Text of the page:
DANCING TO THE FLUTE by MANISHA JOLIE AMIN.
SOURCE: Received for review from ALMA BOOKS.
An unforgettable story of three young friends making their way in the world – told with warmth, music, clarity and simplicity: it speaks directly to the heart.
Abandoned as a young child, the street urchin Kalu has, against all odds, carved out a life for himself in rural India. One day, a travelling healer overhears Kalu playing a melody through a rolled-up banyan leaf and encourages him to build on his raw musical talent. This chance encounter will lead Kalu on an amazing voyage of self-discovery.
A colourful evocation of India and its people, Dancing to the Flute is a magical, heartwarming story of a country’s joys and sorrows, the nature of friendship and the astonishing transformative powers of music.
...... Outer back cover.
FIRST SENTENCE (Chapter 1: Part 1): Kula stood still, staring up into the banyan tree, oblivious to the sounds around him or to the man resting against one of the tree's many trunks.
MEMORABLE MOMENT (Page 182): On the first Sunday of each month, at 3 p.m, she would make her way to red phone booth on the street corner near the paan-waala. There Suresh Bhai, who sat at the booth, would dial the number of a phone booth in a village near her parents' home. Both her mother and father would be there waiting to hear from her, having walked an hour to reach the booth.
MY THOUGHTS: Cleverly written in that each part of the novel (the 'Aalamp, the 'Antara', the 'Bol Bandh') mimics a part of the Raag, a melodic type of Indian music, links to which can be found on the author's website. Despite the fact that the power of music and its effect on people was extremely compelling my only disappointment was that certain sections of the book tended to rely more on an interest in the music itself as opposed to the characters.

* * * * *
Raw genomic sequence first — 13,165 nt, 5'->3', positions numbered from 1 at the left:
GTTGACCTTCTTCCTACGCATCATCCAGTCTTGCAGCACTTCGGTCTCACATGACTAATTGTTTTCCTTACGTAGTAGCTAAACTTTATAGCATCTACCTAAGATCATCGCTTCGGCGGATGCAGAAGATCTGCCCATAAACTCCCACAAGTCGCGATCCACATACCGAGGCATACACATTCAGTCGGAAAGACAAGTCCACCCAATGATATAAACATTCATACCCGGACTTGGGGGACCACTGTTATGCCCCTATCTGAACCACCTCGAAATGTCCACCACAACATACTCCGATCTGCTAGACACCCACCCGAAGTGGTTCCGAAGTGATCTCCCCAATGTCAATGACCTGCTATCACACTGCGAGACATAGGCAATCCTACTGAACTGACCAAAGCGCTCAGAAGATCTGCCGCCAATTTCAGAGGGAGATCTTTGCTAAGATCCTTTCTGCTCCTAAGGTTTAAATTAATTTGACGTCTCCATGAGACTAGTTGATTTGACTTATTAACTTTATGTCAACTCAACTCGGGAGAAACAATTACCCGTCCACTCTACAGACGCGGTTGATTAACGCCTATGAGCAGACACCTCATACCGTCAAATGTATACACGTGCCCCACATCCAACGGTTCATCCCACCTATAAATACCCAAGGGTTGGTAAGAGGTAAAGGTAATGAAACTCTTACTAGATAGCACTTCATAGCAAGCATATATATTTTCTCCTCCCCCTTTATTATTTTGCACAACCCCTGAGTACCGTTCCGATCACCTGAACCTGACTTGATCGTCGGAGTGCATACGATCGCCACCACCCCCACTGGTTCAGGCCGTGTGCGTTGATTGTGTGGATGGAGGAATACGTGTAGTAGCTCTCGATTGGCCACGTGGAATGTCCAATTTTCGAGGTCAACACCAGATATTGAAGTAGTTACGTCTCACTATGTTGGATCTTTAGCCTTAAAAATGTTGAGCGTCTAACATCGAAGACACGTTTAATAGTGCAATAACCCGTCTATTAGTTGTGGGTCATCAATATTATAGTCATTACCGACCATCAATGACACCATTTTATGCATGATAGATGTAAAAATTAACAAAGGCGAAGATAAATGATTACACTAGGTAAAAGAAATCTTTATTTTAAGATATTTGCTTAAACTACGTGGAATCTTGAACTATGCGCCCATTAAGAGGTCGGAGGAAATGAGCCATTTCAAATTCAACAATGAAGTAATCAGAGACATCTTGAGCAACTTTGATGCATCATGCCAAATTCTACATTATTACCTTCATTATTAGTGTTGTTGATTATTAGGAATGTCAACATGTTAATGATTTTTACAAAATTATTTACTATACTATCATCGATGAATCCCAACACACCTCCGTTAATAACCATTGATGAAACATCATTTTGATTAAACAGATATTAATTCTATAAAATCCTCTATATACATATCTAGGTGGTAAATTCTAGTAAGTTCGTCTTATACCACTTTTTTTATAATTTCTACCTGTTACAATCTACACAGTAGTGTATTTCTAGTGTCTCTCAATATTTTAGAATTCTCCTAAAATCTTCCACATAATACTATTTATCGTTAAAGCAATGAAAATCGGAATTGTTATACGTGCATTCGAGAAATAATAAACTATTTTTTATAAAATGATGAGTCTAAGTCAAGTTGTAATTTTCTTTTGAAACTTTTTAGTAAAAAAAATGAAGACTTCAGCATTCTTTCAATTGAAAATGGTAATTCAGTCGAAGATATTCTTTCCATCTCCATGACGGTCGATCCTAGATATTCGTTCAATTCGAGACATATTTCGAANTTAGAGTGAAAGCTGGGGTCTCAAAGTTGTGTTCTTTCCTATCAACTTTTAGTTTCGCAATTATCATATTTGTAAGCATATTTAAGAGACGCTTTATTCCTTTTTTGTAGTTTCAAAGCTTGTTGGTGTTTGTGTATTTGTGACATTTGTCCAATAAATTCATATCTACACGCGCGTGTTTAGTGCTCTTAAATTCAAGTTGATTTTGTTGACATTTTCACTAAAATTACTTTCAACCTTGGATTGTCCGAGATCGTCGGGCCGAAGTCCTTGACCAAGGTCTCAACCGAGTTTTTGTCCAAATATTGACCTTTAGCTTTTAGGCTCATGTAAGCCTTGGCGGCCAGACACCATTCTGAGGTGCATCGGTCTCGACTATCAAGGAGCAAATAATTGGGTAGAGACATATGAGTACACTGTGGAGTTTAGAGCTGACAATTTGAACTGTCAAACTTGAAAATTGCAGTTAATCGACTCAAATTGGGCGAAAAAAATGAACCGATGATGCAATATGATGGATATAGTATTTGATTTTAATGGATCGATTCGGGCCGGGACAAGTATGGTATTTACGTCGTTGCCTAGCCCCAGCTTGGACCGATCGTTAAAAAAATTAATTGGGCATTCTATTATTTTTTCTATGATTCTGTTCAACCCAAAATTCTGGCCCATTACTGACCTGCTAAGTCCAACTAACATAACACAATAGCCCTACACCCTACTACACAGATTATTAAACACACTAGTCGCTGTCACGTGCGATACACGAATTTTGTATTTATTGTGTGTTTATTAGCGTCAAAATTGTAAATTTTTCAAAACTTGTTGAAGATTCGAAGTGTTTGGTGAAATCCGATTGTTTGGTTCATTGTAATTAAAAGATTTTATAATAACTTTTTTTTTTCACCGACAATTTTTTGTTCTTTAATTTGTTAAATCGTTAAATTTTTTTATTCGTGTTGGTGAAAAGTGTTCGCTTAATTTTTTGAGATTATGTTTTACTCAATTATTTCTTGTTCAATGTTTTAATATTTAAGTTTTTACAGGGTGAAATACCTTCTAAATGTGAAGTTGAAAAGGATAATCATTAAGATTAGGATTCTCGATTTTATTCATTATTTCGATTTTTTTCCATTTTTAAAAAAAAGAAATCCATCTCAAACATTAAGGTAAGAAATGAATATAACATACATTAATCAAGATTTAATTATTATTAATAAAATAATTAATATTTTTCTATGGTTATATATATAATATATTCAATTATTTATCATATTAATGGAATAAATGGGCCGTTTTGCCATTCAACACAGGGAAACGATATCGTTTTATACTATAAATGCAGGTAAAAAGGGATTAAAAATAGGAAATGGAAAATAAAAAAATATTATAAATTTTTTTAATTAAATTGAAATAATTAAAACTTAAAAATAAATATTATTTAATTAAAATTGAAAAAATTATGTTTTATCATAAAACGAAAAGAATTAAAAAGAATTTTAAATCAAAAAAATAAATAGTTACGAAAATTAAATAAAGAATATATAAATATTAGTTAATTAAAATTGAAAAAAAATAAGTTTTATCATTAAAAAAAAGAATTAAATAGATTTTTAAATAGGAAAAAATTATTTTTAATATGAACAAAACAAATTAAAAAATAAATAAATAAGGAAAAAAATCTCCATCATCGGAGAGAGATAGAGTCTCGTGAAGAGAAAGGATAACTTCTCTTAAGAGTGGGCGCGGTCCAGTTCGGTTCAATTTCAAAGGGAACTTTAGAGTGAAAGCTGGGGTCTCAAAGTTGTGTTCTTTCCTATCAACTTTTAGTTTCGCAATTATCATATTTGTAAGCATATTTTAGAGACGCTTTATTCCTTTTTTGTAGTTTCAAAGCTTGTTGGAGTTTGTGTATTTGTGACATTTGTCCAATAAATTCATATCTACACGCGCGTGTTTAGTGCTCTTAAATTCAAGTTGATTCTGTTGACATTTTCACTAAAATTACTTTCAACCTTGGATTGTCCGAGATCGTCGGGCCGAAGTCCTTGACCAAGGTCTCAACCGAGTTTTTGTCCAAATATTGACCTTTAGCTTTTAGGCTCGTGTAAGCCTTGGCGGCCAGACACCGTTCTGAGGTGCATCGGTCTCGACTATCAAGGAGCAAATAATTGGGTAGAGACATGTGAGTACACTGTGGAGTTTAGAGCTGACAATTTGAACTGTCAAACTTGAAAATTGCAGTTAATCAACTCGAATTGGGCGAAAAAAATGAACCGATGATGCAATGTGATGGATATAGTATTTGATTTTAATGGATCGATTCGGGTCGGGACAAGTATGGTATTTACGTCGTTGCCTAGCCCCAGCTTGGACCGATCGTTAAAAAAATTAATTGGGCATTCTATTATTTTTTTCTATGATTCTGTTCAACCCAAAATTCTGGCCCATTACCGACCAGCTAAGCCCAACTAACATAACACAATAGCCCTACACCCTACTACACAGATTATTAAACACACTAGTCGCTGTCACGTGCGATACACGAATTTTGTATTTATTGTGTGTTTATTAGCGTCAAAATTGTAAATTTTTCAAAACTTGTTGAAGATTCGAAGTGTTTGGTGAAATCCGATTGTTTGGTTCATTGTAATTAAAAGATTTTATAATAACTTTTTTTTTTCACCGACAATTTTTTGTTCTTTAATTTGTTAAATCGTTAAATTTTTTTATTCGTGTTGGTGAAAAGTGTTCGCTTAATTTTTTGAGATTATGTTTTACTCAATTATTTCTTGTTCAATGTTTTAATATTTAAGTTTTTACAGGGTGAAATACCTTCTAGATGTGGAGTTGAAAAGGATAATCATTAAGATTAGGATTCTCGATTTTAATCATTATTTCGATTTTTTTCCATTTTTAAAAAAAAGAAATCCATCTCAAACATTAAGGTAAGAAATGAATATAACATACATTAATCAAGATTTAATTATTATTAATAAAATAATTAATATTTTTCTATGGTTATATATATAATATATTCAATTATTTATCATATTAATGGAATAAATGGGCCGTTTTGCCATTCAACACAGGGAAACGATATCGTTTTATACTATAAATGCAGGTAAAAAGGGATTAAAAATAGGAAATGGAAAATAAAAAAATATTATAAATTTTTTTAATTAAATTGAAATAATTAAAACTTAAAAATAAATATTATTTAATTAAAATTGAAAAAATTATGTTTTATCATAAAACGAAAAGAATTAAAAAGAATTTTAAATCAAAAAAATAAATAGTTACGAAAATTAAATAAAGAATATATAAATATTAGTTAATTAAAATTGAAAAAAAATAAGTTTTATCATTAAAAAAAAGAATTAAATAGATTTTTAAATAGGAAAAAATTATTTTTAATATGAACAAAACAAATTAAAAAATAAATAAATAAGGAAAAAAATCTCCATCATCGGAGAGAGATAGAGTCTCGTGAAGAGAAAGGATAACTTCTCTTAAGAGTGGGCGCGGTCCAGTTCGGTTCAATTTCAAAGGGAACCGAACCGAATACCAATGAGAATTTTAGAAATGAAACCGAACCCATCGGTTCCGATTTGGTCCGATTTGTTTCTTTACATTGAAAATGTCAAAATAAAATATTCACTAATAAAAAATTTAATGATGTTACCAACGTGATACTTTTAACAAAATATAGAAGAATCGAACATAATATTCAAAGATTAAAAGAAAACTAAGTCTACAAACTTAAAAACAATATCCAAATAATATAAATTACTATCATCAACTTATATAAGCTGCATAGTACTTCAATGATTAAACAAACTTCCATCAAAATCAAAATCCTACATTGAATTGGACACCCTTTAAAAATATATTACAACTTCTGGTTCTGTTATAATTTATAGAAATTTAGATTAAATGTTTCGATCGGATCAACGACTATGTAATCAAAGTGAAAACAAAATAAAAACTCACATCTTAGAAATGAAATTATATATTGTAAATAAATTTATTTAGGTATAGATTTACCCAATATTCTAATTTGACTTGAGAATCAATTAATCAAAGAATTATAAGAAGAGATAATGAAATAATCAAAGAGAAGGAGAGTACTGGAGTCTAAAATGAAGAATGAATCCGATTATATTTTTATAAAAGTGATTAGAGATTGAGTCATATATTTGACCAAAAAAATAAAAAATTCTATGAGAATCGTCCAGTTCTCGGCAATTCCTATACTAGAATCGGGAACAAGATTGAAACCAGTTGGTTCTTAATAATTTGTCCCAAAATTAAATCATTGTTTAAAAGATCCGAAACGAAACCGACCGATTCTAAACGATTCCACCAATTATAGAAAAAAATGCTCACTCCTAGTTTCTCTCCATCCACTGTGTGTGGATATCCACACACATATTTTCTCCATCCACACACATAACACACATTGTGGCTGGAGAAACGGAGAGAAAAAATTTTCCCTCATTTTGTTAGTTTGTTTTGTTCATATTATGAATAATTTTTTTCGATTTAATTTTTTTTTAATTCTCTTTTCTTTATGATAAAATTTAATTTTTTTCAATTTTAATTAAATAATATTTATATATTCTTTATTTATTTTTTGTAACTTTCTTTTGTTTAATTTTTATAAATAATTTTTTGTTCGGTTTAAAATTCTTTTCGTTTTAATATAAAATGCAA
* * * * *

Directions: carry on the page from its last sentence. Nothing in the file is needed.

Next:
Essentially but not exclusively Dancing To the Flute is the tale of a young boy. A 'street kid', little better than a beggar, who because of an infected foot finds himself unable to work and reliant on the generosity of those for whom he runs errands. As a story about the power of music it follows Kalu who despite all of the hardships life throws at him always has his 'flute'.
Whilst Kalu's story is indeed an interesting one, his journey as he transcends the caste system fascinating, even more gripping was the interweaving of Hindu folklore and in particular Malti's story which rather like the raag itself unfolded slowly, gradually building to something of a crescendo.
Despite this being an evocative story of much simpler times, of a community still living very much according to traditional values, it is in fact a piece of contemporary fiction that does not shy away from addressing several social issues.
Disclaimer: Read and reviewed on behalf of publishers, Alma Books, I was merely asked for my honest opinion, no financial compensation was asked for nor given.
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